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Medical history can point to earlier Parkinson’s disease diagnosis

Algorithm could alert doctors to evaluate for the disease

by Tamara BhandariSeptember 14, 2017

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Before symptoms become pronounced, there is no reliable way to identify who is on track to develop Parkinson’s disease, a debilitating movement disorder characterized by tremors, slowness of movement, stiffness, and difficulty with balance and coordination.

But researchers at Washington University School of Medicine in St. Louis have analyzed Medicare claims data of more than 200,000 people to develop an algorithm to predict whether a patient one day will be diagnosed with Parkinson’s. The algorithm relies on information in patients’ medical records, such as tests and diagnoses of various medical conditions.

“Using this algorithm, electronic medical records could be scanned and physicians could be alerted to the potential that their patients may need to be evaluated for Parkinson’s disease,” said Brad A. Racette, MD, the Robert Allan Finke Professor of Neurology and the study’s senior author. “One of the most interesting findings is that people who are going to develop Parkinson’s have medical histories that are notably different from those who don’t develop the disease. This suggests there are lifelong differences that may permit identification of those likely to develop the disease decades before onset.”

The study is available online in the journal Neurology.

An estimated 1 million people in the United States live with Parkinson’s disease, a chronic and progressive neurological disorder.

Recognizing that the mild but worsening symptoms in the years before diagnosis might be reflected in a signature pattern of various diagnoses and tests, Racette and colleagues analyzed de-identified medical claims data for Medicare beneficiaries nationwide, ages 66 to 90.

They found 89,790 people who had been diagnosed with Parkinson’s in 2009, and matched them with 118,095 people in the same age range who had not been diagnosed with Parkinson’s in 2009 or prior years. Then, the researchers sifted through each person’s claims history to draw up a list of all diagnoses received and medical procedures undergone from 2004 to 2009.

Racette and colleagues developed an algorithm using medical history – combined with age, sex, race or ethnicity, and history of tobacco smoking – that correctly identified 73 percent of the people who would be diagnosed with the disease in 2009, and 83 percent of the people who would not.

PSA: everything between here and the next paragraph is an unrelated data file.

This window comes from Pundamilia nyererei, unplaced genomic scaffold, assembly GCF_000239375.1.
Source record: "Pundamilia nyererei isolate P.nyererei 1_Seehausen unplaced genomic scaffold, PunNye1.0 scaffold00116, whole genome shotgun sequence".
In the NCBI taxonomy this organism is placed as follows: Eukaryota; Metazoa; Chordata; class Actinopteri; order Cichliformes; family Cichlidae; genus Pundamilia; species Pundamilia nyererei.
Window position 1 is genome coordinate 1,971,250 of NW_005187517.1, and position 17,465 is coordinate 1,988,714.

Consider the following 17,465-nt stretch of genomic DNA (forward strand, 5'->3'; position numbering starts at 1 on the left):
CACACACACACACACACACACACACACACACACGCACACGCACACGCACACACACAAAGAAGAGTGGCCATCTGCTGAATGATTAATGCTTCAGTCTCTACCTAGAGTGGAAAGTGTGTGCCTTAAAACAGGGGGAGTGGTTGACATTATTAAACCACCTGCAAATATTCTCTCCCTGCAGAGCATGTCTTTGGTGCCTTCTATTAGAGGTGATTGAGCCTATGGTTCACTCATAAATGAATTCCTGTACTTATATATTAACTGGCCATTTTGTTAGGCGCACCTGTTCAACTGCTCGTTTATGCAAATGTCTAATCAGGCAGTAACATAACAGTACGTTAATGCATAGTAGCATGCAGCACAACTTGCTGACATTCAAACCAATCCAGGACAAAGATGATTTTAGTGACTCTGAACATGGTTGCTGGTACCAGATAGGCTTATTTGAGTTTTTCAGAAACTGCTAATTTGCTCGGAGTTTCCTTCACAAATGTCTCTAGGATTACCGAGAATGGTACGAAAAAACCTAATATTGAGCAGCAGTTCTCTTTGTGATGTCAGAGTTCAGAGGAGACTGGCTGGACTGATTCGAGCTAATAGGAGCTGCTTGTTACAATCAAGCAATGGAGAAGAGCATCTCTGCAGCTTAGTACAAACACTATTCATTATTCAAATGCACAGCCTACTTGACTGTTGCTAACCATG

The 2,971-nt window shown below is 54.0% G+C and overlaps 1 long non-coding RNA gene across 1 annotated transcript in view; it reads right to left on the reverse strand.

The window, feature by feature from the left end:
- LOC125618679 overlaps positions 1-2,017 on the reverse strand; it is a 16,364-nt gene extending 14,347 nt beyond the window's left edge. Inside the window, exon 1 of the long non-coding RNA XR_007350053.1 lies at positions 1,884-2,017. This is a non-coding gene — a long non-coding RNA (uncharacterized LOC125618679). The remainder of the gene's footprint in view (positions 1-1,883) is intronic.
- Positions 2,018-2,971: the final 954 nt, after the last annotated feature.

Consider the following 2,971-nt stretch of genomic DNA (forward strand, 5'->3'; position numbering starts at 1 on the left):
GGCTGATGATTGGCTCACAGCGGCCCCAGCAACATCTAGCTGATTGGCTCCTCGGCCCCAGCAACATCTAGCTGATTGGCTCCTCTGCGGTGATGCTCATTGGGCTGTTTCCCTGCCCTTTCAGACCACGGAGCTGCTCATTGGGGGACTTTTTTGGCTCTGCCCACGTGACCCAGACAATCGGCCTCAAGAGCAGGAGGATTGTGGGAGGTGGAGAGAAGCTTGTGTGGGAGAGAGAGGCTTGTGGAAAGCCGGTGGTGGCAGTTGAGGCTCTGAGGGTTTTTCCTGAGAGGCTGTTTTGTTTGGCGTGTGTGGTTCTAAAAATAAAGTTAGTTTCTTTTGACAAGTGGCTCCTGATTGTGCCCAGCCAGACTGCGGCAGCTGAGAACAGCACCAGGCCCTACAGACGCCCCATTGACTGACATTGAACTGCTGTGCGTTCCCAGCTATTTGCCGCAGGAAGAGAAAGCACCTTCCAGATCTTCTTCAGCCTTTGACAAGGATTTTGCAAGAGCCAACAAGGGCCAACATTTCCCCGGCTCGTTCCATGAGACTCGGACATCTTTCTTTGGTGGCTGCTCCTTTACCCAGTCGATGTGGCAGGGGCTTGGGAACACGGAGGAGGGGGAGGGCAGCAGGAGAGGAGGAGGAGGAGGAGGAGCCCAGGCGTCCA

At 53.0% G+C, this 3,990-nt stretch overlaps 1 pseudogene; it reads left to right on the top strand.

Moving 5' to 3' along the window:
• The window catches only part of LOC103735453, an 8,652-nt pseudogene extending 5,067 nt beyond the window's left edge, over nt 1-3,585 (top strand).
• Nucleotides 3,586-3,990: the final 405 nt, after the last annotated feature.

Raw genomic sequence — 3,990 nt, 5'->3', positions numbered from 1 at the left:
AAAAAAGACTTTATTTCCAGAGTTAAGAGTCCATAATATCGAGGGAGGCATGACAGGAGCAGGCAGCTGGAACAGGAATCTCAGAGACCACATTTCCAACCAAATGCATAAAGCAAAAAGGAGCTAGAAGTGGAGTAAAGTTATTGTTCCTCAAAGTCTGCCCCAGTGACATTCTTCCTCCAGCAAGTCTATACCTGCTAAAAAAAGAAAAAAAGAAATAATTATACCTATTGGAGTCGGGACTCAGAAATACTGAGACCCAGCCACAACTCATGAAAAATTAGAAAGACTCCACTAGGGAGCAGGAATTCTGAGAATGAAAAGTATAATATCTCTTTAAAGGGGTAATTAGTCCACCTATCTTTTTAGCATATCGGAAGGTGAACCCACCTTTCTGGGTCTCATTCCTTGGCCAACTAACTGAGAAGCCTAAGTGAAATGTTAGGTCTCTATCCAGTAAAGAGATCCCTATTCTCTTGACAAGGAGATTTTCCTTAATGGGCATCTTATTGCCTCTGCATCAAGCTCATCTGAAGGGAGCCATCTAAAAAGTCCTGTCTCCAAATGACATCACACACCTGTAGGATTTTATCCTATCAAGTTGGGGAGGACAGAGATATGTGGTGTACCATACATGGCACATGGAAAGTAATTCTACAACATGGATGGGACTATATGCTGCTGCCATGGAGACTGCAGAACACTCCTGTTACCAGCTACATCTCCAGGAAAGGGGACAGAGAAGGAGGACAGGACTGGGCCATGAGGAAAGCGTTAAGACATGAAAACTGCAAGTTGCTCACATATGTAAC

Specifically, many of the claims codes that helped predict the disease referred to problems already known to be associated with Parkinson’s such as tremors, posture abnormalities, psychiatric or cognitive dysfunction, gastrointestinal problems, sleep disturbances, fatigue and trauma, including falls. Other factors associated with the disease included weight loss and multiple forms of chronic kidney disease.

Factors that indicated Parkinson’s was unlikely included obesity-related conditions, history of tobacco smoking, cancer, cardiovascular disease, gout, allergy and injuries related to physical activity such as hip replacement, osteoarthritis and carpal tunnel syndrome.

“We want to be able to catch people as early as possible,” Racette said. “If I know someone may be in the beginning stages of Parkinson’s disease, I would evaluate their gait and balance to determine if they have unrecognized impairments that could lead to falls, or whether they have difficulty performing activities of daily living. Either of these scenarios may benefit from treatment.”

In the 18 months before diagnosis, people eventually diagnosed with Parkinson’s endured a flurry of doctor’s visits and medical tests. Most likely, their symptoms were worsening, and their doctors were running test after test, looking for the cause, said Racette. Using this algorithm potentially could help reduce unnecessary tests and speed the process of diagnosis, he said.

Nielsen SS, Warden MN, Camacho-Soto A, Willis AW, Wright BA, Racette BA. A predictive model to identify Parkinson disease from administrative claims data. Neurology. Sept. 1, 2017.

This study was supported by the National Institute for Environmental Health Sciences of the National Institutes of Health (NIH), grant number K24ES017765; the Michael J. Fox Foundation; and the American Parkinson Disease Association.

Washington University School of Medicine‘s 2,100 employed and volunteer faculty physicians also are the medical staff of Barnes-Jewish and St. Louis Children’s hospitals. The School of Medicine is one of the leading medical research, teaching and patient-care institutions in the nation, currently ranked seventh in the nation by U.S. News & World Report. Through its affiliations with Barnes-Jewish and St. Louis Children’s hospitals, the School of Medicine is linked to BJC HealthCare.

Tamara covers infectious diseases, molecular microbiology, neurology, neuroscience, surgery, the Institute for Informatics, the Division of Physician-Scientists and the MSTP program. She holds a double bachelor's degree in molecular biophysics & biochemistry and in sociology from Yale University, a master's in public health from the University of California, Berkeley, and a PhD in biomedical science from the University of California, San Diego. She joined WashU Medicine Marketing & Communications in 2016. She has received three Robert G. Fenley writing awards from the American Association of Medical Colleges: a bronze in 2020 for "Mind’s quality control center found in long-ignored brain area," a silver in 2022 for "Mice with hallucination-like behaviors reveal insight into psychotic illness," and a bronze in 2023 for "Race of people given Alzheimer’s blood tests may affect interpretation of results." Since January of 2024, Tamara has been writing under the name Tamara Schneider.